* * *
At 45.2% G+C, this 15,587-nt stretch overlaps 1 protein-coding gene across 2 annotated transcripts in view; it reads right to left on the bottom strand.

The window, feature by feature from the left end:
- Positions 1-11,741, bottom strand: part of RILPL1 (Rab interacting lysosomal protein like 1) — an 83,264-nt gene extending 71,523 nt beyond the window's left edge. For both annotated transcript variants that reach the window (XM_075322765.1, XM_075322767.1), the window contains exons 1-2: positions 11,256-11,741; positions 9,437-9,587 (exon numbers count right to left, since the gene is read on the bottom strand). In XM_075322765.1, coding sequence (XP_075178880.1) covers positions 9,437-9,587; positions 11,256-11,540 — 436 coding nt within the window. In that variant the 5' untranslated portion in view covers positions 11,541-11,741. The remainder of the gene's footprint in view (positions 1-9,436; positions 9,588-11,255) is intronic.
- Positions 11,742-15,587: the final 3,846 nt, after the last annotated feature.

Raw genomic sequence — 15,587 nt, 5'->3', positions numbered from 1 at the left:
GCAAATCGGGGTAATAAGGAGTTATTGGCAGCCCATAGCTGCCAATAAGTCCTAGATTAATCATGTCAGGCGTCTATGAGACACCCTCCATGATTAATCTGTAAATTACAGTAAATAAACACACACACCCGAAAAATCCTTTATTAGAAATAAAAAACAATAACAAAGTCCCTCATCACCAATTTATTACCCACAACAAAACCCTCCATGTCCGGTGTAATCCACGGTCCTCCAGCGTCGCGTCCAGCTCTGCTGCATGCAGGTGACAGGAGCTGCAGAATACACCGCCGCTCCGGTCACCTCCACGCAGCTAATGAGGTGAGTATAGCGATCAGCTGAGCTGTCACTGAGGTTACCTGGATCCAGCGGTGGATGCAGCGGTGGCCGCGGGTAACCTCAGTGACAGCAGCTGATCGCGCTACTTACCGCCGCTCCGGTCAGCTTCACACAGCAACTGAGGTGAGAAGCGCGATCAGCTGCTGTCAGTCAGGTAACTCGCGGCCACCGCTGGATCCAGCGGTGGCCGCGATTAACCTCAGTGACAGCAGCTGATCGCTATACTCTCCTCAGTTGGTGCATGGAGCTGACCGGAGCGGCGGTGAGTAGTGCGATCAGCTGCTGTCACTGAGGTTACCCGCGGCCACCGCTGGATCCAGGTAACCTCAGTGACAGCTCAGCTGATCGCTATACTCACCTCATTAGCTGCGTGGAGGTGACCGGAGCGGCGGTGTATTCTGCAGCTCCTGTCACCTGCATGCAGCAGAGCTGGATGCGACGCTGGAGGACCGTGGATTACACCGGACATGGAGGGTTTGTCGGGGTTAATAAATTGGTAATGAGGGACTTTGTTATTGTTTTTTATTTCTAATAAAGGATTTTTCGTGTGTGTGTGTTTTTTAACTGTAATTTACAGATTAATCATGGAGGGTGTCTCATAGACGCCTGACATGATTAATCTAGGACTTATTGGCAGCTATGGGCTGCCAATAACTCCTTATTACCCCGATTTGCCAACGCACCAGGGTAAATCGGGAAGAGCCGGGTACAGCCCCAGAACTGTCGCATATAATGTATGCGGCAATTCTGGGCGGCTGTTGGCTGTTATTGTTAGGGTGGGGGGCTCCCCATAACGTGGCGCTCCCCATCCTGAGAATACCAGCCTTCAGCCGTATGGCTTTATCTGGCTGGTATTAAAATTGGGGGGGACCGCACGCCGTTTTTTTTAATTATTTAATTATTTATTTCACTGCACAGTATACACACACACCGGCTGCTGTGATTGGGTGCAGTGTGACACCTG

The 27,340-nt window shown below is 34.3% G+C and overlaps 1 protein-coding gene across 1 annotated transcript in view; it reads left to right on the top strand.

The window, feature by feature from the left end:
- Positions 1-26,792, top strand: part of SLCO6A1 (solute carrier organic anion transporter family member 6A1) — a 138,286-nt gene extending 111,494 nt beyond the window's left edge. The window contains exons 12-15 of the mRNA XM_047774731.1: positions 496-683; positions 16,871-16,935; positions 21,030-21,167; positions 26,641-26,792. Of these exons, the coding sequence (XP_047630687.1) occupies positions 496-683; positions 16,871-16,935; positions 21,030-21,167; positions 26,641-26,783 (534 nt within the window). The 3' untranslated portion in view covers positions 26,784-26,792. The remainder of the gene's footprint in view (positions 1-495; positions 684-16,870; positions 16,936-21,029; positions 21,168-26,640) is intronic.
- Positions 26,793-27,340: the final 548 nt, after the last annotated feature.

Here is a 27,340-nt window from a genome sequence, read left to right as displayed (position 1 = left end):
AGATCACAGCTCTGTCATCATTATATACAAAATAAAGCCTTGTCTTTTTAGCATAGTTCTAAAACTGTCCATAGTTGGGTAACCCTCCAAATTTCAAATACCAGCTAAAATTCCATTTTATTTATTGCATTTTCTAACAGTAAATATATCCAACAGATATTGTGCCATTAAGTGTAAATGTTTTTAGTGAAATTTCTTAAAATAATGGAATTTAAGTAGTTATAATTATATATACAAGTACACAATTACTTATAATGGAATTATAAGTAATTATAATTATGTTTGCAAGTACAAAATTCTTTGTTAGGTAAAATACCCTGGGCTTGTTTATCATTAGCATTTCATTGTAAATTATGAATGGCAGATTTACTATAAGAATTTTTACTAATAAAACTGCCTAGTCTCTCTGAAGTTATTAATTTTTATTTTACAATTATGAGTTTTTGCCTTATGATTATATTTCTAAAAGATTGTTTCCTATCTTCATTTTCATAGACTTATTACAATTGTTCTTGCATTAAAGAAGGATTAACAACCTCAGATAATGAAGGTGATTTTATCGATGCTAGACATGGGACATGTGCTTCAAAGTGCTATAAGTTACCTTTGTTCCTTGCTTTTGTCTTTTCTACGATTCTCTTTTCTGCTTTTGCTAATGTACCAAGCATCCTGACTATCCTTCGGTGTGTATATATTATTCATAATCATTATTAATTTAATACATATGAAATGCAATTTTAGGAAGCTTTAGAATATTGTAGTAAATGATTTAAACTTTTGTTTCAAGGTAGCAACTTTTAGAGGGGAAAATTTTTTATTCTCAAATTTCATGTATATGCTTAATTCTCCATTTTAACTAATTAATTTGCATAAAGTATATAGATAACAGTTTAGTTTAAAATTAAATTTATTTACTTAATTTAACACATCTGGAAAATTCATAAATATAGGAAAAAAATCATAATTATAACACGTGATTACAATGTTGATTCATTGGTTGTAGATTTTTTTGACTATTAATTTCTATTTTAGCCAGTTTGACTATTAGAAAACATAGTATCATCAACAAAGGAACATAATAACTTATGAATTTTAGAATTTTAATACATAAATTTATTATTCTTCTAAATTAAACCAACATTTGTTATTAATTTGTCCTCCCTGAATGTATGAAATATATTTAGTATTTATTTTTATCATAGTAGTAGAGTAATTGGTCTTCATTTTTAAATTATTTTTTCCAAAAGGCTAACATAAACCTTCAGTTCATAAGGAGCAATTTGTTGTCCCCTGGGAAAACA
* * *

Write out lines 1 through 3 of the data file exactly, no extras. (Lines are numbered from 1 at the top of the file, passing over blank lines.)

At 45.2% G+C, this 15,587-nt stretch overlaps 1 protein-coding gene across 2 annotated transcripts in view; it reads right to left on the bottom strand.

The window, feature by feature from the left end:
- Positions 1-11,741, bottom strand: part of RILPL1 (Rab interacting lysosomal protein like 1) — an 83,264-nt gene extending 71,523 nt beyond the window's left edge. For both annotated transcript variants that reach the window (XM_075322765.1, XM_075322767.1), the window contains exons 1-2: positions 11,256-11,741; positions 9,437-9,587 (exon numbers count right to left, since the gene is read on the bottom strand). In XM_075322765.1, coding sequence (XP_075178880.1) covers positions 9,437-9,587; positions 11,256-11,540 — 436 coding nt within the window. In that variant the 5' untranslated portion in view covers positions 11,541-11,741. The remainder of the gene's footprint in view (positions 1-9,436; positions 9,588-11,255) is intronic.